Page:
Do you remember the first time you were like, Holy shit, where are all these people coming from? Yes! I had been doing small, intimate wine tastings for $10 in bars and restaurants regularly for a few years in the hopes that community would build around them. I had been getting about 10-15 people at my well-attended tastings and suddenly in Fall 2016 I started seeing 75, 100, 150 people a night. It took me a while to figure out Facebook changed how people see who is attending events and suddenly a lot of people heard about these tastings for the first time. I’ve been doing the same thing three nights a week for about four years now and it’s gratifying to see it finally resonating with so many people!

In all of this madness what was one customer that summed up exactly why you started this, and why your philosophy on wine is one people are embracing? Every single time I can change someone’s preconceived notion about a grape, a style, or a region it makes me smile. Have you had bad experiences with over-oaked Chardonnay? Try this unoaked French version. Think all Rosé is sweet? Come to my annual all-rosé tasting where 90 percent of them are dry. One of my favorite moments was after a tasting, a man came up to me who had clearly been a reluctant participant the whole evening and said, “I wanted to not like this but you made it not suck.” That’s high praise!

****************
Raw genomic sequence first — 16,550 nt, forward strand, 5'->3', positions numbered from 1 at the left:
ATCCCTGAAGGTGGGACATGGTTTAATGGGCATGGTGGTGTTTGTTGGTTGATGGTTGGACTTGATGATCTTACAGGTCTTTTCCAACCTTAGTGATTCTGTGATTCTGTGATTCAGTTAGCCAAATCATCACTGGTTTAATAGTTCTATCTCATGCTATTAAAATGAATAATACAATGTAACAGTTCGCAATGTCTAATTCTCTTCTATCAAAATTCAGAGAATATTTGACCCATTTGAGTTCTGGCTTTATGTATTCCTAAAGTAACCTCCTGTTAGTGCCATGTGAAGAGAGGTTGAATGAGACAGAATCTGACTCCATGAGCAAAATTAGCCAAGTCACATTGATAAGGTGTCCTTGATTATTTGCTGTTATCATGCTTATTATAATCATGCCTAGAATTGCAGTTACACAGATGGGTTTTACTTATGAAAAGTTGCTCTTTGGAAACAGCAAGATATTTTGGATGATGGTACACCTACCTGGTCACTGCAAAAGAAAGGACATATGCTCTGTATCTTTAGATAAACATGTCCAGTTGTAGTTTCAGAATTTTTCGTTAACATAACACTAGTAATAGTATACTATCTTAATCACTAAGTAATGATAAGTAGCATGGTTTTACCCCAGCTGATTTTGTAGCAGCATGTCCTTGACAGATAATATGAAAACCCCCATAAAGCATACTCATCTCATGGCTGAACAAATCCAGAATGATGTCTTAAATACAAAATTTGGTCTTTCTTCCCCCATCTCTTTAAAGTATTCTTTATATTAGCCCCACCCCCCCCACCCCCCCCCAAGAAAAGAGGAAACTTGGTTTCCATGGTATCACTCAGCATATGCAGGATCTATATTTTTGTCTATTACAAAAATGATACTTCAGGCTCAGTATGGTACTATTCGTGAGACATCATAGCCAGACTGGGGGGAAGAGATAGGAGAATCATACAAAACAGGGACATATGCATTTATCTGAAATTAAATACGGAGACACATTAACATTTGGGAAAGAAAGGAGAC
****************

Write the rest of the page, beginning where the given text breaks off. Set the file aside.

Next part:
I like to make analogies with pop culture, to laugh, to make things accessible and break through the stuffy trappings surrounding supposedly mystifying wine tradition. I’m trying to be the non-condescending wine person I wish had been around when I was trying to learn about this stuff. A bottle of wine is a shared experience and I’m trying to make that experience interesting and memorable.

What are your thoughts on Sideways? I think Sideways f*cked up American wine drinking for a certain age group. The protagonist was a pretentious, failed wine snob. It’s incredible to me that most of what people took away from it was how to emulate the language and attitude of a pretentious, failed wine snob. Hopefully more people will watch things like Chef’s Table on Netflix and replace that outdated, fear-based, defensive approach to wine with something more joyful, inclusive, and celebratory.